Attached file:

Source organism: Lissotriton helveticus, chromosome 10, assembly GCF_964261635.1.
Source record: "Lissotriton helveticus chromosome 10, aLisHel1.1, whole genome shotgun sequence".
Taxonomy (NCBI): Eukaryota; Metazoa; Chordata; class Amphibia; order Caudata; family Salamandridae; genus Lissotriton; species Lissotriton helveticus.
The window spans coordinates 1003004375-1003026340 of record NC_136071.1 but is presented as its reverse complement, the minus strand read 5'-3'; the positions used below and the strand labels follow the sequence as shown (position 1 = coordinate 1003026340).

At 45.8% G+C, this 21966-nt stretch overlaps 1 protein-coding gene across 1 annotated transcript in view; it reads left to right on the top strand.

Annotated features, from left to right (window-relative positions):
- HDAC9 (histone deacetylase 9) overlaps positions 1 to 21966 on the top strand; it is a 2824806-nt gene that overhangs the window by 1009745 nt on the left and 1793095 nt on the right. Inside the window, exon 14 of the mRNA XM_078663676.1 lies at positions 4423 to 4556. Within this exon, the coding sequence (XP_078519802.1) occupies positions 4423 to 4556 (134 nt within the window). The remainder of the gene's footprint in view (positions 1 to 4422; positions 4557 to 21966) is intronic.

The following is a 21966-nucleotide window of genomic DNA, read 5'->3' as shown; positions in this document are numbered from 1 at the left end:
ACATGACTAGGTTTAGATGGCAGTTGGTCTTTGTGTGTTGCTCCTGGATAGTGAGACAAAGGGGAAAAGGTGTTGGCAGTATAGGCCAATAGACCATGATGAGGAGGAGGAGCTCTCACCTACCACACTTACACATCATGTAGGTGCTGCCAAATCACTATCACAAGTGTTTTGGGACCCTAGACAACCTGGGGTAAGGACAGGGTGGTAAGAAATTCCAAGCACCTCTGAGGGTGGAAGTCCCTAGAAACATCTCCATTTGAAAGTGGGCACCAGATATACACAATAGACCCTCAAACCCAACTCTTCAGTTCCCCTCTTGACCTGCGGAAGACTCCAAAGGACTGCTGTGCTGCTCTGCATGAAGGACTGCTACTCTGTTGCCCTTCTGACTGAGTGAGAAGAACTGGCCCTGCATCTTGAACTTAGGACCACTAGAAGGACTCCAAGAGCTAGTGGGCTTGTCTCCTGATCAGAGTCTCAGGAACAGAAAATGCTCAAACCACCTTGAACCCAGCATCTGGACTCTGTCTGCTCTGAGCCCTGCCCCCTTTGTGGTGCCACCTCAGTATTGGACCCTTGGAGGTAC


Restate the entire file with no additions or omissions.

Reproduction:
Source organism: Lissotriton helveticus, chromosome 10, assembly GCF_964261635.1.
Source record: "Lissotriton helveticus chromosome 10, aLisHel1.1, whole genome shotgun sequence".
Taxonomy (NCBI): Eukaryota; Metazoa; Chordata; class Amphibia; order Caudata; family Salamandridae; genus Lissotriton; species Lissotriton helveticus.
The window spans coordinates 1003004375-1003026340 of record NC_136071.1 but is presented as its reverse complement, the minus strand read 5'-3'; the positions used below and the strand labels follow the sequence as shown (position 1 = coordinate 1003026340).

At 45.8% G+C, this 21966-nt stretch overlaps 1 protein-coding gene across 1 annotated transcript in view; it reads left to right on the top strand.

Annotated features, from left to right (window-relative positions):
- HDAC9 (histone deacetylase 9) overlaps positions 1 to 21966 on the top strand; it is a 2824806-nt gene that overhangs the window by 1009745 nt on the left and 1793095 nt on the right. Inside the window, exon 14 of the mRNA XM_078663676.1 lies at positions 4423 to 4556. Within this exon, the coding sequence (XP_078519802.1) occupies positions 4423 to 4556 (134 nt within the window). The remainder of the gene's footprint in view (positions 1 to 4422; positions 4557 to 21966) is intronic.

The following is a 21966-nucleotide window of genomic DNA, read 5'->3' as shown; positions in this document are numbered from 1 at the left end:
ACATGACTAGGTTTAGATGGCAGTTGGTCTTTGTGTGTTGCTCCTGGATAGTGAGACAAAGGGGAAAAGGTGTTGGCAGTATAGGCCAATAGACCATGATGAGGAGGAGGAGCTCTCACCTACCACACTTACACATCATGTAGGTGCTGCCAAATCACTATCACAAGTGTTTTGGGACCCTAGACAACCTGGGGTAAGGACAGGGTGGTAAGAAATTCCAAGCACCTCTGAGGGTGGAAGTCCCTAGAAACATCTCCATTTGAAAGTGGGCACCAGATATACACAATAGACCCTCAAACCCAACTCTTCAGTTCCCCTCTTGACCTGCGGAAGACTCCAAAGGACTGCTGTGCTGCTCTGCATGAAGGACTGCTACTCTGTTGCCCTTCTGACTGAGTGAGAAGAACTGGCCCTGCATCTTGAACTTAGGACCACTAGAAGGACTCCAAGAGCTAGTGGGCTTGTCTCCTGATCAGAGTCTCAGGAACAGAAAATGCTCAAACCACCTTGAACCCAGCATCTGGACTCTGTCTGCTCTGAGCCCTGCCCCCTTTGTGGTGCCACCTCAGTATTGGACCCTTGGAGGTAC